Ever wondered why pigeons always poop in the park? Or why you should be nice to your math teacher? Award-winning children's author David Lubar serves up horrifying answers to these questions and more in his just-released The Curse of the Campfire Weenies, a follow-up to In the Land of the Lawn Weenies and Invasion of the Road Weenies. These witty, exciting, and hilarious books have been wildly popular--to the point that the publisher, Starscape, had a publicist dress up as a weenie at a library conference a few years back (see photo below, of Lubar posing with said publicist/weenie).
The hard-working Lubar has been doing events around the country, and we caught up with him long enough to ask a few questions about kids and his books.
Amazon.com: What're some of the best experiences you've had talking to kids at various events?
David Lubar: Basically, it’s an amazing experience to meet a group of kids who have read my books and are excited about them. I was never one of the cool kids in school, so it is somewhat surreal to be greeted this way. The fat kid who was really bad at sports, not much better at socializing, and rarely invited anywhere now generates excitement when he walk into an auditorium I think one of my absolute favorite moments was when a young lady in sixth grade held up a copy of Hidden Talents and said, “This book is da bomb.” I'm fairly certain that was a compliment. Earlier this year, I got to give the keynote at the annual conference for Mayor Daley's Book Club in Chicago. I spoke to 800 high school students who cared enough about reading to get up very early on a Saturday morning. I still might not be cool, but that day, and that group of kids, was definitely way cool.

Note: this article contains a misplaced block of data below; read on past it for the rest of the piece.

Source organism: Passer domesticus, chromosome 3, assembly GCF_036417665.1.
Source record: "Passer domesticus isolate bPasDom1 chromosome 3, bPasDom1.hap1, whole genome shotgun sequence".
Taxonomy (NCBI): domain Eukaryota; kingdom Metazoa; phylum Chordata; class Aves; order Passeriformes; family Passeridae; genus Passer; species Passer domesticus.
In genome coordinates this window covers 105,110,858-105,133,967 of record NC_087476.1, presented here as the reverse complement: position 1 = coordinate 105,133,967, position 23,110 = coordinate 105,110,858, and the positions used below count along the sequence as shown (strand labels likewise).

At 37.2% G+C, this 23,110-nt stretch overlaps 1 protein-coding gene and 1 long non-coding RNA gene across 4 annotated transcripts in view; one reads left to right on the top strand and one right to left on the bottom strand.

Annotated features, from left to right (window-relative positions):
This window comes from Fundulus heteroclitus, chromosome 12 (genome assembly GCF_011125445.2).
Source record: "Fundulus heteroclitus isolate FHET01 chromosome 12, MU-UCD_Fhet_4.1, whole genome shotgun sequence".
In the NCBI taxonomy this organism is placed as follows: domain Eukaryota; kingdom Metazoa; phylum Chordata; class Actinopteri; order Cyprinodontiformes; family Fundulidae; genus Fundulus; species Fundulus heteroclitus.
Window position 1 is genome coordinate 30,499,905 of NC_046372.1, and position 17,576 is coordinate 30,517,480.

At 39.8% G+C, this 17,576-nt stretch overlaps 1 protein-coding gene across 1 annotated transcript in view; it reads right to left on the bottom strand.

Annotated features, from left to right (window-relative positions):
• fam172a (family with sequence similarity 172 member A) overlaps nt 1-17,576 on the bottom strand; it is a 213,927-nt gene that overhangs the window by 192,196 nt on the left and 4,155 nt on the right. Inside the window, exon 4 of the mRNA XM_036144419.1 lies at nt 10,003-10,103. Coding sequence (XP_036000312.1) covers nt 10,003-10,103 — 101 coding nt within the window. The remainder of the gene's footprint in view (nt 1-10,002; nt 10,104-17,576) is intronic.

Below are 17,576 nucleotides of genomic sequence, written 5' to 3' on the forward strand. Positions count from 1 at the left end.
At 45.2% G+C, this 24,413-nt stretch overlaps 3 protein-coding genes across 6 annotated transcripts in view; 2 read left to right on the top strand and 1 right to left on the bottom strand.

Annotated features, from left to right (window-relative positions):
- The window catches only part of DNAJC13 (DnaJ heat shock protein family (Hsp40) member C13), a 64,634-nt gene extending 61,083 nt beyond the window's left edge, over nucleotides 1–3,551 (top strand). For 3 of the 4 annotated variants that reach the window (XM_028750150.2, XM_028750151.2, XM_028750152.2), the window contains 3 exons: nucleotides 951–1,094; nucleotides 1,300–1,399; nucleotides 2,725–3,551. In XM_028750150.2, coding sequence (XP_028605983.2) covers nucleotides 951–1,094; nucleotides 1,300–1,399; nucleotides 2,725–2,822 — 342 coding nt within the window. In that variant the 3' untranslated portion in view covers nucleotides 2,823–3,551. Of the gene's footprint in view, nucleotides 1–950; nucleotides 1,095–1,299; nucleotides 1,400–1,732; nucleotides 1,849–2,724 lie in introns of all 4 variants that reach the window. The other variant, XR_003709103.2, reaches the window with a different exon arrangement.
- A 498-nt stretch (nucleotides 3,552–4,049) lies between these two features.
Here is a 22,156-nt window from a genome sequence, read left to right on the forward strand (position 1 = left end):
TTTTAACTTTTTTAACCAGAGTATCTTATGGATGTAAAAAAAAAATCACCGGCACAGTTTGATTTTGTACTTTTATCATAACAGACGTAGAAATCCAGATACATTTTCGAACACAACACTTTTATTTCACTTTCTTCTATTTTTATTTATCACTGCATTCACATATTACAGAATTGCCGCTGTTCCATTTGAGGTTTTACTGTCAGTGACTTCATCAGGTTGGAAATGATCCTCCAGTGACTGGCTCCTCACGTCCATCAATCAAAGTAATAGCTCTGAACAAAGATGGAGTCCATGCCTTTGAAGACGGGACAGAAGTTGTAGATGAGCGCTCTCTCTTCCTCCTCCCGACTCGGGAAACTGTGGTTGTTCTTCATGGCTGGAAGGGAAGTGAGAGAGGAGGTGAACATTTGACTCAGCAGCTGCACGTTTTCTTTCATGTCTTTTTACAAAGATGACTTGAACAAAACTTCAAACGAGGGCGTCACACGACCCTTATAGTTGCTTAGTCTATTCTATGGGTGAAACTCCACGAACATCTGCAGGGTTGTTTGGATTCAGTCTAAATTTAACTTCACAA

Amazon.com: Do you learn anything from talking to them?
David Lubar: Yeah. There’s no better way to learn whether an anecdote is interesting than to tell it to an auditorium crammed full of seventh graders. Especially after lunch on the day before a vacation. The middle school arena teaches you the necessity of holding the audience’s interest, which is a skill that translates well onto paper. During question-and-answer, and through casual conversations, I also learn what parts of my stories and books they enjoyed and what parts weren’t as clear as I had believed. Kids are not shy about letting you know when something doesn’t work. This is as it should be. Above all, I’ve learned that reading is still alive and thriving in our schools and that books are here to stay.
Amazon.com: How has your writing changed since your first book?
David Lubar: I’d love to offer some major technique I've learned about narrative structure, or recount some great revelation about the role of epiphanies as they relate to unreliable narrators, but the change has come through hundreds of small lessons. I've been studying writing for more than 30 years, and I continue to learn and improve...I know I've gotten better at description, which is something I tend to avoid as much as possible. I think my ability to weave subplots through a novel has improved. I've kept the advice of Robert McKee (Story) in mind when it comes to structuring scenes, along with the advice of Orson Scott Card (Character and Viewpoint) on a number of topics, topping it off with the wisdom found in four shelves filled with writing books. Though I have to admit that I'm far from the perfect student. I can get sidetracked by ideas that aren't central to the story, or introduce more characters than necessary. And I still tend to overwrite my openings. (Though I now have the discipline to go at them with a razor.)
For more information on Lubar's books, visit his website. --Jeff